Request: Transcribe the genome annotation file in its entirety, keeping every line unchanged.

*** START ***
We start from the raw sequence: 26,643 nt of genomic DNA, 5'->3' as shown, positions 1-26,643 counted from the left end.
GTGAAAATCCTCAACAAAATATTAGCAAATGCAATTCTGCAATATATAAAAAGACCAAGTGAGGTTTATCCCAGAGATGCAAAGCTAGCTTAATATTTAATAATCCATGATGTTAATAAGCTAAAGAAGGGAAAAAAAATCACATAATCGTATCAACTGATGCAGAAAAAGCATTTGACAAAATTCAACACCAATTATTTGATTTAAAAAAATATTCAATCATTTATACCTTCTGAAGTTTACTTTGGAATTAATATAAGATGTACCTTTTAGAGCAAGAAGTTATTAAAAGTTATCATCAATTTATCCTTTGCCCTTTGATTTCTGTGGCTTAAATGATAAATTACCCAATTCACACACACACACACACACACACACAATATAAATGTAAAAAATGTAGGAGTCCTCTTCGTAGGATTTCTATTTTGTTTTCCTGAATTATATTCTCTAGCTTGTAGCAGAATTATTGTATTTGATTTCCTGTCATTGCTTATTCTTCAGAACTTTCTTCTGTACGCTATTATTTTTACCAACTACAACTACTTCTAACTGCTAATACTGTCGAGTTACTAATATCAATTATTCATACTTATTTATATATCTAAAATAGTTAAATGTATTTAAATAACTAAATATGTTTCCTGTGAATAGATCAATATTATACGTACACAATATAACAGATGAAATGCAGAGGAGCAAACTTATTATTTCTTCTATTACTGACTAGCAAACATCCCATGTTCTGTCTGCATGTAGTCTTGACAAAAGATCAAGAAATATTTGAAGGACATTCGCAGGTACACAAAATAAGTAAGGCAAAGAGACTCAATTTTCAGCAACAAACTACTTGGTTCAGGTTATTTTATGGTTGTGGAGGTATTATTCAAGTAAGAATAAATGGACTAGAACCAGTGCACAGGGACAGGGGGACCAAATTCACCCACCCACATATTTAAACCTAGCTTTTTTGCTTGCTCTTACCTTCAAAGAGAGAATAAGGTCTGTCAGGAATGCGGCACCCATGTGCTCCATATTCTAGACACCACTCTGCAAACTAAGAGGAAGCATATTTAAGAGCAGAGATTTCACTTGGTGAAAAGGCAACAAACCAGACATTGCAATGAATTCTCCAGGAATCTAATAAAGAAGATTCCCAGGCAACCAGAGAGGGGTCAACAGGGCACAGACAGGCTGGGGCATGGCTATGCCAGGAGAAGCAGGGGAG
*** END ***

We start from the raw sequence: 26,643 nt of genomic DNA, 5'->3' as shown, positions 1-26,643 counted from the left end.
GTGAAAATCCTCAACAAAATATTAGCAAATGCAATTCTGCAATATATAAAAAGACCAAGTGAGGTTTATCCCAGAGATGCAAAGCTAGCTTAATATTTAATAATCCATGATGTTAATAAGCTAAAGAAGGGAAAAAAAATCACATAATCGTATCAACTGATGCAGAAAAAGCATTTGACAAAATTCAACACCAATTATTTGATTTAAAAAAATATTCAATCATTTATACCTTCTGAAGTTTACTTTGGAATTAATATAAGATGTACCTTTTAGAGCAAGAAGTTATTAAAAGTTATCATCAATTTATCCTTTGCCCTTTGATTTCTGTGGCTTAAATGATAAATTACCCAATTCACACACACACACACACACACACACAATATAAATGTAAAAAATGTAGGAGTCCTCTTCGTAGGATTTCTATTTTGTTTTCCTGAATTATATTCTCTAGCTTGTAGCAGAATTATTGTATTTGATTTCCTGTCATTGCTTATTCTTCAGAACTTTCTTCTGTACGCTATTATTTTTACCAACTACAACTACTTCTAACTGCTAATACTGTCGAGTTACTAATATCAATTATTCATACTTATTTATATATCTAAAATAGTTAAATGTATTTAAATAACTAAATATGTTTCCTGTGAATAGATCAATATTATACGTACACAATATAACAGATGAAATGCAGAGGAGCAAACTTATTATTTCTTCTATTACTGACTAGCAAACATCCCATGTTCTGTCTGCATGTAGTCTTGACAAAAGATCAAGAAATATTTGAAGGACATTCGCAGGTACACAAAATAAGTAAGGCAAAGAGACTCAATTTTCAGCAACAAACTACTTGGTTCAGGTTATTTTATGGTTGTGGAGGTATTATTCAAGTAAGAATAAATGGACTAGAACCAGTGCACAGGGACAGGGGGACCAAATTCACCCACCCACATATTTAAACCTAGCTTTTTTGCTTGCTCTTACCTTCAAAGAGAGAATAAGGTCTGTCAGGAATGCGGCACCCATGTGCTCCATATTCTAGACACCACTCTGCAAACTAAGAGGAAGCATATTTAAGAGCAGAGATTTCACTTGGTGAAAAGGCAACAAACCAGACATTGCAATGAATTCTCCAGGAATCTAATAAAGAAGATTCCCAGGCAACCAGAGAGGGGTCAACAGGGCACAGACAGGCTGGGGCATGGCTATGCCAGGAGAAGCAGGGGAG